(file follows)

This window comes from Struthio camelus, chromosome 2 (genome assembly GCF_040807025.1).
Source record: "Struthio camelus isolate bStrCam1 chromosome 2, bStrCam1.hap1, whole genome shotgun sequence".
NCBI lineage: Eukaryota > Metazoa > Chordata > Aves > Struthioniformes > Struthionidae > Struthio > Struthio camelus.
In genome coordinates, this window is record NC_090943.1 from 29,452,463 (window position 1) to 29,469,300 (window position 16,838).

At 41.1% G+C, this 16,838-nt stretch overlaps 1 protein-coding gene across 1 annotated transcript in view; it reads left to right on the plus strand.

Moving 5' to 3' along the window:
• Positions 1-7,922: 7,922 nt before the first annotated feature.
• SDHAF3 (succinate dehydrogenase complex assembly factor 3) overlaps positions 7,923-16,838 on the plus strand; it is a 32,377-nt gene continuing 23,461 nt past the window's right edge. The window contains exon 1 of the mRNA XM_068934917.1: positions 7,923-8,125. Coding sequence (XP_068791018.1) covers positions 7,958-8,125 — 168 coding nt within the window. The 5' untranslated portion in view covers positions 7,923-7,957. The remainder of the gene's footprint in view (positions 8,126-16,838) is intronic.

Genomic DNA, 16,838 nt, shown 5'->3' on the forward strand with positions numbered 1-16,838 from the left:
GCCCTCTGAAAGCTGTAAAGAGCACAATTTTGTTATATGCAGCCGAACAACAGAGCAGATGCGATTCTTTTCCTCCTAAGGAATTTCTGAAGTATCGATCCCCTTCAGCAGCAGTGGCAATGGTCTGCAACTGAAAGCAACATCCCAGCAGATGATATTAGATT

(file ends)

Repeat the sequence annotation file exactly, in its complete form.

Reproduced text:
This window comes from Struthio camelus, chromosome 2 (genome assembly GCF_040807025.1).
Source record: "Struthio camelus isolate bStrCam1 chromosome 2, bStrCam1.hap1, whole genome shotgun sequence".
NCBI lineage: Eukaryota > Metazoa > Chordata > Aves > Struthioniformes > Struthionidae > Struthio > Struthio camelus.
In genome coordinates, this window is record NC_090943.1 from 29,452,463 (window position 1) to 29,469,300 (window position 16,838).

At 41.1% G+C, this 16,838-nt stretch overlaps 1 protein-coding gene across 1 annotated transcript in view; it reads left to right on the plus strand.

Moving 5' to 3' along the window:
• Positions 1-7,922: 7,922 nt before the first annotated feature.
• SDHAF3 (succinate dehydrogenase complex assembly factor 3) overlaps positions 7,923-16,838 on the plus strand; it is a 32,377-nt gene continuing 23,461 nt past the window's right edge. The window contains exon 1 of the mRNA XM_068934917.1: positions 7,923-8,125. Coding sequence (XP_068791018.1) covers positions 7,958-8,125 — 168 coding nt within the window. The 5' untranslated portion in view covers positions 7,923-7,957. The remainder of the gene's footprint in view (positions 8,126-16,838) is intronic.

Genomic DNA, 16,838 nt, shown 5'->3' on the forward strand with positions numbered 1-16,838 from the left:
GCCCTCTGAAAGCTGTAAAGAGCACAATTTTGTTATATGCAGCCGAACAACAGAGCAGATGCGATTCTTTTCCTCCTAAGGAATTTCTGAAGTATCGATCCCCTTCAGCAGCAGTGGCAATGGTCTGCAACTGAAAGCAACATCCCAGCAGATGATATTAGATT